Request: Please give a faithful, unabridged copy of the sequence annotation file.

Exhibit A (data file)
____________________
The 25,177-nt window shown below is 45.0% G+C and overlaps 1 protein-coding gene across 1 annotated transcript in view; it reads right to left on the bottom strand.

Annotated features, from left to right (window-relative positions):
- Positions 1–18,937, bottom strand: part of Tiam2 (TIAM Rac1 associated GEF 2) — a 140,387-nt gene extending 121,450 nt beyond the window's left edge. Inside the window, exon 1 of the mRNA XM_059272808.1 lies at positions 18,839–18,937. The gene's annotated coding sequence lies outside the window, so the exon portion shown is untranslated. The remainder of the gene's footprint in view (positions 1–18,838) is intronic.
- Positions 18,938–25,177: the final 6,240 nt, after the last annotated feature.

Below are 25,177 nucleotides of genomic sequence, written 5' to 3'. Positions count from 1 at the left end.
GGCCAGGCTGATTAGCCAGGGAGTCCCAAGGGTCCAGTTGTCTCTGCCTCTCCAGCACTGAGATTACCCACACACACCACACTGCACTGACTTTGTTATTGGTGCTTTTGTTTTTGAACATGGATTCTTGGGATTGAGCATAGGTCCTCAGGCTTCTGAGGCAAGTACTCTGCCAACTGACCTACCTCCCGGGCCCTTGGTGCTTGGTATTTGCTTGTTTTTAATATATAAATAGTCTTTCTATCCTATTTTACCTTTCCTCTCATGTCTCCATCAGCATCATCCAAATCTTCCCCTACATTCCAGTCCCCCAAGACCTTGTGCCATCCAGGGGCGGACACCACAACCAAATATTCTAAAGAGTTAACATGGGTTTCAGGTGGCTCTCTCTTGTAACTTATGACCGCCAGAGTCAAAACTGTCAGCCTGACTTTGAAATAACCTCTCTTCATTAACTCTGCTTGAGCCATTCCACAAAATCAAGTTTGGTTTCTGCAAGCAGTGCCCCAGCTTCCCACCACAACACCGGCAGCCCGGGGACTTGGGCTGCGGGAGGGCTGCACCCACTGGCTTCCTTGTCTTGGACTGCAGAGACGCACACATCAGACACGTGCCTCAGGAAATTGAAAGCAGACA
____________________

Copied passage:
The 25,177-nt window shown below is 45.0% G+C and overlaps 1 protein-coding gene across 1 annotated transcript in view; it reads right to left on the bottom strand.

Annotated features, from left to right (window-relative positions):
- Positions 1–18,937, bottom strand: part of Tiam2 (TIAM Rac1 associated GEF 2) — a 140,387-nt gene extending 121,450 nt beyond the window's left edge. Inside the window, exon 1 of the mRNA XM_059272808.1 lies at positions 18,839–18,937. The gene's annotated coding sequence lies outside the window, so the exon portion shown is untranslated. The remainder of the gene's footprint in view (positions 1–18,838) is intronic.
- Positions 18,938–25,177: the final 6,240 nt, after the last annotated feature.

Below are 25,177 nucleotides of genomic sequence, written 5' to 3'. Positions count from 1 at the left end.
GGCCAGGCTGATTAGCCAGGGAGTCCCAAGGGTCCAGTTGTCTCTGCCTCTCCAGCACTGAGATTACCCACACACACCACACTGCACTGACTTTGTTATTGGTGCTTTTGTTTTTGAACATGGATTCTTGGGATTGAGCATAGGTCCTCAGGCTTCTGAGGCAAGTACTCTGCCAACTGACCTACCTCCCGGGCCCTTGGTGCTTGGTATTTGCTTGTTTTTAATATATAAATAGTCTTTCTATCCTATTTTACCTTTCCTCTCATGTCTCCATCAGCATCATCCAAATCTTCCCCTACATTCCAGTCCCCCAAGACCTTGTGCCATCCAGGGGCGGACACCACAACCAAATATTCTAAAGAGTTAACATGGGTTTCAGGTGGCTCTCTCTTGTAACTTATGACCGCCAGAGTCAAAACTGTCAGCCTGACTTTGAAATAACCTCTCTTCATTAACTCTGCTTGAGCCATTCCACAAAATCAAGTTTGGTTTCTGCAAGCAGTGCCCCAGCTTCCCACCACAACACCGGCAGCCCGGGGACTTGGGCTGCGGGAGGGCTGCACCCACTGGCTTCCTTGTCTTGGACTGCAGAGACGCACACATCAGACACGTGCCTCAGGAAATTGAAAGCAGACA